Does the end of Yemen’s truce mean return to full-blown fighting?

Yemeni government and Houthis failed to extend a six-month truce that saw a lull in fighting in the eight-year conflict.

Houthi official parade
The Houthis remain secure in control of Yemen's capital Sanaa, and much of the country's north [File: Mohammed Huwais/AFP]

Yemen’s warring sides have failed to reach an agreement to extend a nationwide ceasefire, endangering the longest lull in fighting since the country’s bloody eight-year civil war began.

The truce was brokered by the United Nations in April and has been renewed twice.

The conflict began in 2014, when the Iranian-aligned Houthis seized the capital, Sanaa, and much of northern Yemen and later forced the government into exile. In March 2015, a Saudi Arabia-led coalition, including the United Arab Emirates, began a military campaign, backing the internationally-recognised government. However, the fighting has resulted in an impasse and has devastated the country, creating what the UN has described as the world’s worst humanitarian crisis, and killing 150,000 people.

Why has the truce not been extended?

  • Both sides blame each other for allowing the deal to expire.
  • April’s truce had originally established a partial opening of the Houthi-controlled Sanaa airport and the key Red Sea port of Houthi-held Hodeidah, with the ensuing months seeing flights resume at the airport for the first time since 2016,
  • The truce also called for the lifting of a Houthi blockade on Taiz, the country’s third largest city. But little progress has been made there, after talks aimed at reopening local roads stalled.
  • Another sticking point has been the funding of the salaries of public employees. Many of them have not received salaries for years.
  • Ahmed Awad bin Mubarak, the Yemeni government’s foreign minister, blamed the Houthis for the end of the truce. “The government made many concessions to extend the truce,” he told the pan-Arab satellite channel Al-Hadath.
  • For their part, the Houthis said discussions around the truce had reached a “dead end”. They want to see the full and unrestricted opening of the Sanaa airport, and the lifting of the entire blockade on Hodeidah.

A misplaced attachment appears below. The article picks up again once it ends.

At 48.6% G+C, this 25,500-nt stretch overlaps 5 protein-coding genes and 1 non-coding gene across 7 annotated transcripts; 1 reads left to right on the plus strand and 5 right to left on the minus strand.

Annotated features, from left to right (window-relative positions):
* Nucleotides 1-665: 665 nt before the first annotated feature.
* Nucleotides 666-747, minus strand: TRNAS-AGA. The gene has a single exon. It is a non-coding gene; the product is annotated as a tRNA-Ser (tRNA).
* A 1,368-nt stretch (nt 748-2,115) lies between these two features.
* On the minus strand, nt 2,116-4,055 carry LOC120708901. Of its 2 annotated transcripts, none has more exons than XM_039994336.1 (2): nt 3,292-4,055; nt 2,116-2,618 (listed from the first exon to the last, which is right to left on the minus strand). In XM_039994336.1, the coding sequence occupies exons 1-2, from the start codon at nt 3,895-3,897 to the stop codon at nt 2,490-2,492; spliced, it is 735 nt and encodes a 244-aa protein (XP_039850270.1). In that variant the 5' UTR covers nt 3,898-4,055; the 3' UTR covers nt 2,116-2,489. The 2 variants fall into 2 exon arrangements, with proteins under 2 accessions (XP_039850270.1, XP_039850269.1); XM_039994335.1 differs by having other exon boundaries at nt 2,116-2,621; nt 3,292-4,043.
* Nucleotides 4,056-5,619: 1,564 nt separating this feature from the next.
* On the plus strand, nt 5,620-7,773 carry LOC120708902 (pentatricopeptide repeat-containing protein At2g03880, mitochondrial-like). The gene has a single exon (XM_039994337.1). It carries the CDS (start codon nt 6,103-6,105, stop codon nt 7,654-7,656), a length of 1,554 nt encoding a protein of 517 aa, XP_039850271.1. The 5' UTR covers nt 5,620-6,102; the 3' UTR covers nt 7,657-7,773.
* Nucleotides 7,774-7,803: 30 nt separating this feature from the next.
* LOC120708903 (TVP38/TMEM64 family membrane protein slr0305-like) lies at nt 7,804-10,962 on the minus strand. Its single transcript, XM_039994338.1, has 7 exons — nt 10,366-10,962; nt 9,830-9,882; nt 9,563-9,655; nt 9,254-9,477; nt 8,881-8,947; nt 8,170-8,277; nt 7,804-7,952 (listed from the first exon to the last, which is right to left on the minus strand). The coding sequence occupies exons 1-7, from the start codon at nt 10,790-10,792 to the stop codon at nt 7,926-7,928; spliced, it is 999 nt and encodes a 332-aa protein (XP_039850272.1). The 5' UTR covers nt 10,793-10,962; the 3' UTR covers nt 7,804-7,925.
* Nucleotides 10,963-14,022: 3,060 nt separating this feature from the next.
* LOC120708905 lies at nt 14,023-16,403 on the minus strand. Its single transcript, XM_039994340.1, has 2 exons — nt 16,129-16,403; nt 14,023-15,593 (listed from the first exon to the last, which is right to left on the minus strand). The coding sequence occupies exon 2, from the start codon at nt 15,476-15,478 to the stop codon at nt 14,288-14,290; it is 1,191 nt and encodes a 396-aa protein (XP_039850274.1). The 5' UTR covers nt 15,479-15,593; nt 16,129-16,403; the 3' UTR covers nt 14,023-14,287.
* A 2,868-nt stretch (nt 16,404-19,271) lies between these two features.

What was the effect of the truce on the ground?

  • The ceasefire has brought a sharp drop in fighting in the war despite claims of violations by both sides.
  • International charity Save the Children said the truce had led to a 60 percent decrease in displacement and a 34 percent drop in child casualties in Yemen.
  • Fuel imports into the port of Hodeidah have also quadrupled, humanitarian groups said.
  • Sanaa residents say their daily lives have dramatically improved. Prices have come down as more essential goods entered the city.
  • Evani Debone, a communications and advocacy coordinator at Adra Yemen, a relief agency, told Al Jazeera the truce had given Yemenis hopes for peace. “Children who go to school are not afraid of airplanes any more,” she said. “Having the next generation of Yemen not being afraid and not running from the war, as well as having the right to live their lives again is the most important thing when we think about the truce.”

Will a new ceasefire be agreed upon?

  • The UN envoy for Yemen, Hans Grundberg, said the efforts to extend and expand the truce for another six months had not been successful. “The UN special envoy regrets that an agreement has not been reached today, as an extended and expanded truce would provide additional critical benefits to the population,” a statement said.
  • Peter Salisbury, an expert on Yemen with Crisis Group, an international think-tank, said the Houthis have been behaving as if they had more leverage throughout the negotiations, because they were more willing than the other side to return to war. Compared with forces fighting with the Saudi coalition, the Houthis ″run an effective police state and operate a pretty functional and motivated fighting force”, he said.
  • For their part, the Houthis accused the Saudi-led coalition of failing to agree on measures to “alleviate the suffering of the Yemeni people”. “Over the past six months, we haven’t seen any serious willingness to address humanitarian issues as a top priority,” a statement from the group said.

What will happen if the fighting resumes?

  • The Houthi military spokesman, Yahya Saree, has already issued a warning to Saudi Arabia and the UAE, which have been targeted in the past with missile attacks. “The [Houthi] armed forces give oil companies operating in the UAE and Saudi Arabia an opportunity to organise their situation and leave,” Saree tweeted.
  • Ferran Puig, country director in Yemen for the international charity Oxfam, said “millions will now be at risk if air strikes, ground shelling and missile attacks resume”.
  • Humanitarian organisations have called on both sides to put aside their differences and “extend the arm of diplomacy”, pointing out that aid to 23 million people out of a total population of 30 million will be severely affected.
  • The failure to renew the ceasefire is “a missed opportunity to help millions of Yemeni civilians out of the brutal conflict that the warring parties have dug the country into”, said Erin Hutchinson, the Norwegian Refugee Council’s country director in Yemen.
  • “We need the humanitarian community to support Yemen again to encourage both parties to have a conversation and also to provide the funds needed for millions of Yemenis who since the beginning of the truce could see again hope, but which again has been taken away,” Evani Debone said.
  • Just 47 percent of the humanitarian response in Yemen has been funded so far, she said, and more than 50 percent of that has been focused on food security, leaving other issues such as water sanitation, education, and health underfunded.
Source: Al Jazeera and news agencies